Under the Trump administration, TikTok, the popular social media application that allows users to create and share short videos, came under fire for its possible endangerment of national security because of its close ties to the Chinese government. 

These national security concerns were highlighted in a bipartisan spending bill that passed at the conclusion of 2022. This bill included funding mainly to attack monopolies in specific sectors of the American economy, but also included wording that banned TikTok from any federal device. While many may believe this is an overreaction by the US government, there are serious national security interests at play. The actions taken by Congress under the Biden administration through the 2022 spending bill present a firm middle ground of action and restraint. Anything less would be dangerous to security, but anything more would put America’s promise of liberty in limbo. 

In general, it is hard for kids, especially teenagers, to conceptualize the importance of issues relating to national security because they are focused on more pressing-seeming things in their busy day to day lives. As a person who fits into this group, I first balked at the idea of the government taking away an app that so many people use daily. Though the ban was limited to government devices, I still looked at this as some sort of an overstep. Nevertheless, the more digging I was able to do, the more perspective I gained.

The central concern is that TikTok’s parent company, Bytedance, which is headquartered in China, is sharing private consumer data with the Chinese government. While this is not necessarily dangerous for the everyday person, there is risk for someone who handles classified information. 

In an article last year, Forbes alleged misconduct such as data stealing by TikTok’s parent company Bytedance. Bytedance shot down these claims saying the report “lacked journalism integrity” and  “did not include our statement categorically denying these claims.” While nothing came of this report directly, it was certainly something that made the government of the United States pay closer attention. Furthermore, in early 2021, a Chinese government subsidiary purchased a one percent stake in Bytedance and appointed a government official to its board of directors. From the United States point of view, this proves what they believed all along that a direct connection between the Chinese government and the company Bytedance did in fact exist.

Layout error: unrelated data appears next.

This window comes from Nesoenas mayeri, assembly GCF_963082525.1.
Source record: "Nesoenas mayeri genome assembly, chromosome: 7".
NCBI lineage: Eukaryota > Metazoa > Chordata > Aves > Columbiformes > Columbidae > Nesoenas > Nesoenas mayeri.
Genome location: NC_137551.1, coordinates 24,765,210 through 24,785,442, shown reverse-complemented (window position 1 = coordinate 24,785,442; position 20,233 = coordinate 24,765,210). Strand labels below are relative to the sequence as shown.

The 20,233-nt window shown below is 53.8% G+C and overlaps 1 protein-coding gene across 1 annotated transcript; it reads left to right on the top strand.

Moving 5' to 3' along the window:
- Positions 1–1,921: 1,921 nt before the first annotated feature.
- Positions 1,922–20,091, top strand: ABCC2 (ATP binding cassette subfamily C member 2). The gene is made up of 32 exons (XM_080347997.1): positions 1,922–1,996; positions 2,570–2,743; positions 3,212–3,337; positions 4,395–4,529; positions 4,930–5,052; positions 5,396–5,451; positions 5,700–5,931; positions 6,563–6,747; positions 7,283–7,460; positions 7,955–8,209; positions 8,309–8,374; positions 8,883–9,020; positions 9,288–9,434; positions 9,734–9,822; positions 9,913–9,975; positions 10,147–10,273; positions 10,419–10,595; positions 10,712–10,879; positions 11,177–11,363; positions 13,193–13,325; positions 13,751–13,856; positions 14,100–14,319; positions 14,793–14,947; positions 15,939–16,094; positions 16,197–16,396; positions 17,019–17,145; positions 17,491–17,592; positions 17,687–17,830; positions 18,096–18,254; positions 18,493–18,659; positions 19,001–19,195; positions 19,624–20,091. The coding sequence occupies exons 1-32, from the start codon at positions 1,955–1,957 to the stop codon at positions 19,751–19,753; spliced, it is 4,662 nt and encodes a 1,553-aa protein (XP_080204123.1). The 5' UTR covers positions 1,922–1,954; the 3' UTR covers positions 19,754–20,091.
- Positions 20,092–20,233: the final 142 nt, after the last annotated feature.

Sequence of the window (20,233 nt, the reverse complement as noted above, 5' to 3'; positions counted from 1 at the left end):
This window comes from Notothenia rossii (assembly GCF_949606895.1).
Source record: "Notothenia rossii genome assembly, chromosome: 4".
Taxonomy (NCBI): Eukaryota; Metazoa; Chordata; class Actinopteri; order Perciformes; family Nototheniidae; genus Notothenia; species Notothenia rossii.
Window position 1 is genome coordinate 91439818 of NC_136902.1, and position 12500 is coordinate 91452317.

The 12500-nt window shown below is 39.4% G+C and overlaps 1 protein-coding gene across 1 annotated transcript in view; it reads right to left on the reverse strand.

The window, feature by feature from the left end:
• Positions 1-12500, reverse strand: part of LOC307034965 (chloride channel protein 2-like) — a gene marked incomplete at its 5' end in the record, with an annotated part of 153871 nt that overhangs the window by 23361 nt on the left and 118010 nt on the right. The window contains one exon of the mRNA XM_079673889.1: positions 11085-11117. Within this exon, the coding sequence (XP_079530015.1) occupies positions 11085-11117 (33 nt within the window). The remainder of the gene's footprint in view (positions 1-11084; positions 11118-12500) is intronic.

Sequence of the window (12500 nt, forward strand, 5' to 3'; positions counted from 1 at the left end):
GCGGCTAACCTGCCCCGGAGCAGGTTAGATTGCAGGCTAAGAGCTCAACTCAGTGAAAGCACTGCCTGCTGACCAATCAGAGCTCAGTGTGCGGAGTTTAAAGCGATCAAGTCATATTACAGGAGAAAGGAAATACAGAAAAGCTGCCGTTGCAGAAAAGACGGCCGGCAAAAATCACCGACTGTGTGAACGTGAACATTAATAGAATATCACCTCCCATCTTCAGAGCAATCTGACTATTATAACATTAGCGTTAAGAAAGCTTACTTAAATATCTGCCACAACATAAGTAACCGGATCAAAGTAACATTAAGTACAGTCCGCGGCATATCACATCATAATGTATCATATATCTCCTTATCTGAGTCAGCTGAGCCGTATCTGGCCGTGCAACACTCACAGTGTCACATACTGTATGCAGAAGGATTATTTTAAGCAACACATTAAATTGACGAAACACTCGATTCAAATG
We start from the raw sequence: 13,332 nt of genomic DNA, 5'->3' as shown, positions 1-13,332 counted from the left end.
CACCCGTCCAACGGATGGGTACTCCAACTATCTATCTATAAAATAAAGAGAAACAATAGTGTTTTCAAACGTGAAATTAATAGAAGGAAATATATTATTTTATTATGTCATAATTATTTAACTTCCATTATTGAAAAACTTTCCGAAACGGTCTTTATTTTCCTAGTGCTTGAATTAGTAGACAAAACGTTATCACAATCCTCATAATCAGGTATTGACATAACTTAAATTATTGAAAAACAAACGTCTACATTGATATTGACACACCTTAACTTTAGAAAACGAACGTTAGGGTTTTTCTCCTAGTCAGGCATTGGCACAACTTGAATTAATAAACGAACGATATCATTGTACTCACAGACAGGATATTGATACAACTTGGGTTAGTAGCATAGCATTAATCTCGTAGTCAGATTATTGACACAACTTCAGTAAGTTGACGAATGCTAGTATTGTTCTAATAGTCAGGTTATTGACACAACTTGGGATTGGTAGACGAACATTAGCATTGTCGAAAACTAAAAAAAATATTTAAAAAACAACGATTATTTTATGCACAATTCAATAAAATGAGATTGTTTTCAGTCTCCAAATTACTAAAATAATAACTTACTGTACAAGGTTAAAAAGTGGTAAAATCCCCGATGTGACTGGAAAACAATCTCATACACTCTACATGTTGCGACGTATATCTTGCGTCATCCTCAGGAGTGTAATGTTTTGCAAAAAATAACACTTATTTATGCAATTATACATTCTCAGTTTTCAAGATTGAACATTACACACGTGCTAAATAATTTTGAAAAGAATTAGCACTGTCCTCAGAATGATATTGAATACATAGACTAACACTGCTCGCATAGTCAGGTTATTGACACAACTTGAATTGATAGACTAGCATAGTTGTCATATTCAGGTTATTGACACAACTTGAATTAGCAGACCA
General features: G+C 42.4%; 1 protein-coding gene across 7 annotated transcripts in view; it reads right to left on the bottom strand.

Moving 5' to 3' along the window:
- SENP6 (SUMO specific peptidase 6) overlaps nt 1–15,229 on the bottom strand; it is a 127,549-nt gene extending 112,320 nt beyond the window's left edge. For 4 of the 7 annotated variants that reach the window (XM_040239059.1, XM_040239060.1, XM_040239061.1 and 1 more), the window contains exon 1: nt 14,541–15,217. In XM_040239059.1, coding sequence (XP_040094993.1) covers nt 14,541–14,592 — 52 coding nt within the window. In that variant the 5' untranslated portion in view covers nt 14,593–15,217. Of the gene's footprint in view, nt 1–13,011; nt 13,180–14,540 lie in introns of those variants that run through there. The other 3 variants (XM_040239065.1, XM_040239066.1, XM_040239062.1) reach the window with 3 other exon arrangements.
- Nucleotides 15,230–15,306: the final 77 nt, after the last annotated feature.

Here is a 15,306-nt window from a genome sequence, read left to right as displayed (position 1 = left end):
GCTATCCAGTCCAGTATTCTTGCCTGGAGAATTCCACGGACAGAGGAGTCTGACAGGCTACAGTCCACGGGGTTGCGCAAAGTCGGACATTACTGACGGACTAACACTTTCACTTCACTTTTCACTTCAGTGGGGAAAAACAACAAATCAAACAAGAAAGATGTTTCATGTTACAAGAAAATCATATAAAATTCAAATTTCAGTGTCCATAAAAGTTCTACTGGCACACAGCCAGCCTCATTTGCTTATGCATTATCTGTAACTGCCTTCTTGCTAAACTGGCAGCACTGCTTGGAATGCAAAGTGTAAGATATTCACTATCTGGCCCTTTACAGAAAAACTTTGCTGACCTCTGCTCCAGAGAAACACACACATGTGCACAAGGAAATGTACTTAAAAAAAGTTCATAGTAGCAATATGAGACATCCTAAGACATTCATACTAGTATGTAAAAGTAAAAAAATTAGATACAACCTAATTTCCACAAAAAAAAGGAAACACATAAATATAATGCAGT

And, as of March 16, 2023, the Biden administration has brought a public ultimatum on the company saying either relinquish ties with China or face a full ban in the United States. A Tik Tok spokesperson said in part regarding this ultimatum that a change in ownership would “not impose any new restrictions on data flows or access”. On top of that, China has called out the US government for “unreasonably suppressing” the app and spreading “false information”. The government entity behind the threat is the Committee on Foreign Investment, which focuses on the issue of foreign economic activity through a domestic lens. In other words, they oversee any foreign entity looking to do business in the United States. 

While this ultimatum from the committee may be seen as an overkill, this instance is distinctly different. China has shown a distinct pattern of intellectual theft and misuse through multiple state owned enterprises such as the famed APT 41. When a government consistently uses technological spaces to advance their interests, it would be irresponsible for the United States not to address it. 

On the other hand, I believe a full ban of the app, like the one the Committee of Foreign Investment is threatening, in the US is major overkill. Sure this threat is big, but it is not big enough to warrant such drastic action. It is important to remember that many individual people, as well as corporations, use the platform to monetize themselves. For example, Livvy Dune, a member of the Louisiana State University’s gymnastics team, has turned her following from TikTok into multiple sponsorship deals tallying millions of dollars. Taking TikTok away from the entire country would only limit economic opportunities for thousands of Americans that use the app to grow their platform on a daily basis. 

The United States has a difficult decision to make —  one that has ramifications for many Americans in ways that are not entirely obvious. While the federal government has taken action to combat the threat for federal employees, the rest of the country is waiting to see if this new Congress will take greater action. It is important for the government to be conscious of national security, but not too conscious, as overreactions limit the civil liberties on which this country was built.

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